To become a lawyer, Whitnie McVay Henderson juggled
full-time law school at night and a full-time job running an Oakland career program for
inner city teenagers by day all while raising her 8-year-old son.
Initially, I thought Id be able to afford to do it,
the 37-year-old single mother recalls. I knew things would be tight, but Id
just make do.
Then, after just one year at San Francisco Law School, Henderson lost
her job to de-funding. But with the help of a $7,500 scholarship from the Foundation of
the State Bar of California, the largest of several scholarships awarded to Henderson, she
was able to continue her studies, raise her academic standing to second in her class and
accept a judicial internship in Alameda.
As in the past, attorneys can include a donation to the foundation
this year when paying their State Bar fees. In addition, they can choose to contribute to
the Conference of Delegates, which proposes changes in the law to improve the justice
system. And they can join a State Bar special section for the educational and networking
benefits. The bars fee statement packet sent to more than 170,000 attorneys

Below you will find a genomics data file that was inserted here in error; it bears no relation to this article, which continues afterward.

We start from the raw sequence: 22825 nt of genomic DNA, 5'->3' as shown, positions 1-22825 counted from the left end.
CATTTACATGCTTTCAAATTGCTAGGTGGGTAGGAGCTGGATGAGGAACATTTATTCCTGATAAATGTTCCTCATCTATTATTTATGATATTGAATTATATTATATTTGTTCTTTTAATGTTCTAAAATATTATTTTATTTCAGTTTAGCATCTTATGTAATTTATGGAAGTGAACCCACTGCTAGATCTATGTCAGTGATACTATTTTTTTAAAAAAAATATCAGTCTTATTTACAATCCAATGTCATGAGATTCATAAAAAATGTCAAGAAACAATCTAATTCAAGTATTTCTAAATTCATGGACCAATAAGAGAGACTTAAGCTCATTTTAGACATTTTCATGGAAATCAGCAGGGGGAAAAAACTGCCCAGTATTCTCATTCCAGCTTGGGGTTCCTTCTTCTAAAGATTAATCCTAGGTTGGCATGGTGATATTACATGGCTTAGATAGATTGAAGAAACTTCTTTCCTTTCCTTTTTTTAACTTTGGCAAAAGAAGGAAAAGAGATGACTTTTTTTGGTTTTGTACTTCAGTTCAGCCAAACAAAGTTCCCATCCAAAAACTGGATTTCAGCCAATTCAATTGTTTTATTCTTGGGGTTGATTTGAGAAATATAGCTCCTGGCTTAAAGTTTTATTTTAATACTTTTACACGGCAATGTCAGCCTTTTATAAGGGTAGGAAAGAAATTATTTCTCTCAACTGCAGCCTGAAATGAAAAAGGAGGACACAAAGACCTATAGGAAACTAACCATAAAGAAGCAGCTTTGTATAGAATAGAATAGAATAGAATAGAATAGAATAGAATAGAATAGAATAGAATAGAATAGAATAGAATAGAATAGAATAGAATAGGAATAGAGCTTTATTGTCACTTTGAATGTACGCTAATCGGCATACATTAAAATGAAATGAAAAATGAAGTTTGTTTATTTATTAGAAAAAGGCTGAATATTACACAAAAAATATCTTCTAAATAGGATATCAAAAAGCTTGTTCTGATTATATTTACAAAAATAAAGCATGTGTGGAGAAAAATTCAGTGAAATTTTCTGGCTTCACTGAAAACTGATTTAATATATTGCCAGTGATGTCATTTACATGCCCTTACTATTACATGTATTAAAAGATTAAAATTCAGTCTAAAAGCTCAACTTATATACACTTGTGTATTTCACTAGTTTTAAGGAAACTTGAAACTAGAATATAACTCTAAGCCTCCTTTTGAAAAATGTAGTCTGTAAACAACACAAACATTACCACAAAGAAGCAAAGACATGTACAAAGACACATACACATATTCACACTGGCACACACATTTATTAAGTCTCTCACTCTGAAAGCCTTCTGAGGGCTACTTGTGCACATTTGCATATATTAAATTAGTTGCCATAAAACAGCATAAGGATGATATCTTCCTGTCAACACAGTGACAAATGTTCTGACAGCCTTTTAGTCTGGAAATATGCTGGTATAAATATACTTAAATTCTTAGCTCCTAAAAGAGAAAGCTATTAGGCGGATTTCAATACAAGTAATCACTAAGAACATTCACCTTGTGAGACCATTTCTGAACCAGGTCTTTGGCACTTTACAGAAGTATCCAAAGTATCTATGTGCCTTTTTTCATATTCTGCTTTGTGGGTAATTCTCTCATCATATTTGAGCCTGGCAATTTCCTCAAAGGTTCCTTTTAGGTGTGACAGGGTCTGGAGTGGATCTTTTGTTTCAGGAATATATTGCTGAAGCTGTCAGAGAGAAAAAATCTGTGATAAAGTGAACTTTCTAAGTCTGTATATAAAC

last month highlights all three options as ways in which attorneys can voluntarily
support their profession.
The summary disbarment statute requiring an
automatic loss of license for attorneys convicted of certain felonies involving moral
turpitude seems likely to survive two challenges heard by the California Supreme Court.
The justices appeared unmoved by arguments last month that the
handful of lawyers who face such punishment each year should be allowed to explain their
actions to the State Bar Court rather than be disbarred without a hearing.
grilled Ellen Pansky, the South Pasadena attorney representing two convicted lawyers,
about issues ranging from what constitutes moral turpitude to the legislatures
intent when it enacted the summary disbarment statute. Panskys argu-
Looking back on 92-year-old Walter Gordons life, you might say that the
course of his 63-year legal career was set by two attractive young ladies and a couple of
bowls of chili.
Slim, as he was known back in the late 1920s, was working
in one of the chili and bean parlors popular in Los Angeles at the time when two young
teachers vacationing from Ohio stopped by for a bite to eat.
I found out they made $22 a day and I only made $16 a week,
said Gordon. So I decided I wanted to be a teacher.
headed off to college at Ohio State University, but along the way changed his course as he
became intrigued by the legal profession. In 1936, after a stint on the Law Review
editorial board, he graduated from Ohio State University Law School, ready to make his